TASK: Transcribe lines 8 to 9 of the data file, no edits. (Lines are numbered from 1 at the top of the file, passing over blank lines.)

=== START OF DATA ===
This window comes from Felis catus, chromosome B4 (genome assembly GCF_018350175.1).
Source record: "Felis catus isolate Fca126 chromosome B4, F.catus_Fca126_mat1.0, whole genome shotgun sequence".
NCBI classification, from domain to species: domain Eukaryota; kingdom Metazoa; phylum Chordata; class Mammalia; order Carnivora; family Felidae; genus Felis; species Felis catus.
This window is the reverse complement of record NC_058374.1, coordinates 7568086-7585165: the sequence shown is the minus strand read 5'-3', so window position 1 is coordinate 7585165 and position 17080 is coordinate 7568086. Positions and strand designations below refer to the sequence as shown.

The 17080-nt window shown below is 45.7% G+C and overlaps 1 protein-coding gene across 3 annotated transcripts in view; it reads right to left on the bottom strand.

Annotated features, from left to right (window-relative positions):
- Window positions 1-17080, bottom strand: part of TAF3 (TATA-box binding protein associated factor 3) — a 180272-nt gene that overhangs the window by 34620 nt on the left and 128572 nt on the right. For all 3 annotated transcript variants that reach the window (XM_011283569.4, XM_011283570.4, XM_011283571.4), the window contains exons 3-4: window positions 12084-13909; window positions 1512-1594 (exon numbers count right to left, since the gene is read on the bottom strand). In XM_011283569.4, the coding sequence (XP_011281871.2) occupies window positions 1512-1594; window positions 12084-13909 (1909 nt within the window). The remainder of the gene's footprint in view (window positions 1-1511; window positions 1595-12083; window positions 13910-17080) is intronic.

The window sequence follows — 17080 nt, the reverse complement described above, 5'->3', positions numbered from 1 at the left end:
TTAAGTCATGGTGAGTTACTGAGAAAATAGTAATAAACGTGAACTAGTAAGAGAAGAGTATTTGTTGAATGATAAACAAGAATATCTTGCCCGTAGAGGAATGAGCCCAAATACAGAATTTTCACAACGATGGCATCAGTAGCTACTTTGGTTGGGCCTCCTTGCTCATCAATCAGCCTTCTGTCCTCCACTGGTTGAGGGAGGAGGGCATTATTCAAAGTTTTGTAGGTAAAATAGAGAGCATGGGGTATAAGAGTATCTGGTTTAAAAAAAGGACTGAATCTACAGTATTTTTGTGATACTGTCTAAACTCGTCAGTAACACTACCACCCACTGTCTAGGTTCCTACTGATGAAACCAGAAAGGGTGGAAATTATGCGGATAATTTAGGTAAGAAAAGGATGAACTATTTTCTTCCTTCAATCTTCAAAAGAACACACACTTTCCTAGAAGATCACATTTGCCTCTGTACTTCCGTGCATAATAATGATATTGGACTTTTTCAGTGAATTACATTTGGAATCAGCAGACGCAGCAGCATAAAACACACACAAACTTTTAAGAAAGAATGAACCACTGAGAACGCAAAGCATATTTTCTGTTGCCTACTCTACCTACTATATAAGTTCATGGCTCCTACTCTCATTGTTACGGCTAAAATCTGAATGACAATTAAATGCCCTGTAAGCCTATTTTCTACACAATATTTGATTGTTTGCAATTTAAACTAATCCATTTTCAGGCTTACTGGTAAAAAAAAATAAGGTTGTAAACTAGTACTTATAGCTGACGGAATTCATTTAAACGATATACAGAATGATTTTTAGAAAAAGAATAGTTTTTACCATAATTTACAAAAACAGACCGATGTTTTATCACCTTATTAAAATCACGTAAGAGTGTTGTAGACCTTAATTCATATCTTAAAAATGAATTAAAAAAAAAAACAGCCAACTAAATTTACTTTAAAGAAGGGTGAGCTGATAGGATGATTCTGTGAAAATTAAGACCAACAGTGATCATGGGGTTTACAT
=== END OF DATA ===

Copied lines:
The window sequence follows — 17080 nt, the reverse complement described above, 5'->3', positions numbered from 1 at the left end:
TTAAGTCATGGTGAGTTACTGAGAAAATAGTAATAAACGTGAACTAGTAAGAGAAGAGTATTTGTTGAATGATAAACAAGAATATCTTGCCCGTAGAGGAATGAGCCCAAATACAGAATTTTCACAACGATGGCATCAGTAGCTACTTTGGTTGGGCCTCCTTGCTCATCAATCAGCCTTCTGTCCTCCACTGGTTGAGGGAGGAGGGCATTATTCAAAGTTTTGTAGGTAAAATAGAGAGCATGGGGTATAAGAGTATCTGGTTTAAAAAAAGGACTGAATCTACAGTATTTTTGTGATACTGTCTAAACTCGTCAGTAACACTACCACCCACTGTCTAGGTTCCTACTGATGAAACCAGAAAGGGTGGAAATTATGCGGATAATTTAGGTAAGAAAAGGATGAACTATTTTCTTCCTTCAATCTTCAAAAGAACACACACTTTCCTAGAAGATCACATTTGCCTCTGTACTTCCGTGCATAATAATGATATTGGACTTTTTCAGTGAATTACATTTGGAATCAGCAGACGCAGCAGCATAAAACACACACAAACTTTTAAGAAAGAATGAACCACTGAGAACGCAAAGCATATTTTCTGTTGCCTACTCTACCTACTATATAAGTTCATGGCTCCTACTCTCATTGTTACGGCTAAAATCTGAATGACAATTAAATGCCCTGTAAGCCTATTTTCTACACAATATTTGATTGTTTGCAATTTAAACTAATCCATTTTCAGGCTTACTGGTAAAAAAAAATAAGGTTGTAAACTAGTACTTATAGCTGACGGAATTCATTTAAACGATATACAGAATGATTTTTAGAAAAAGAATAGTTTTTACCATAATTTACAAAAACAGACCGATGTTTTATCACCTTATTAAAATCACGTAAGAGTGTTGTAGACCTTAATTCATATCTTAAAAATGAATTAAAAAAAAAAACAGCCAACTAAATTTACTTTAAAGAAGGGTGAGCTGATAGGATGATTCTGTGAAAATTAAGACCAACAGTGATCATGGGGTTTACAT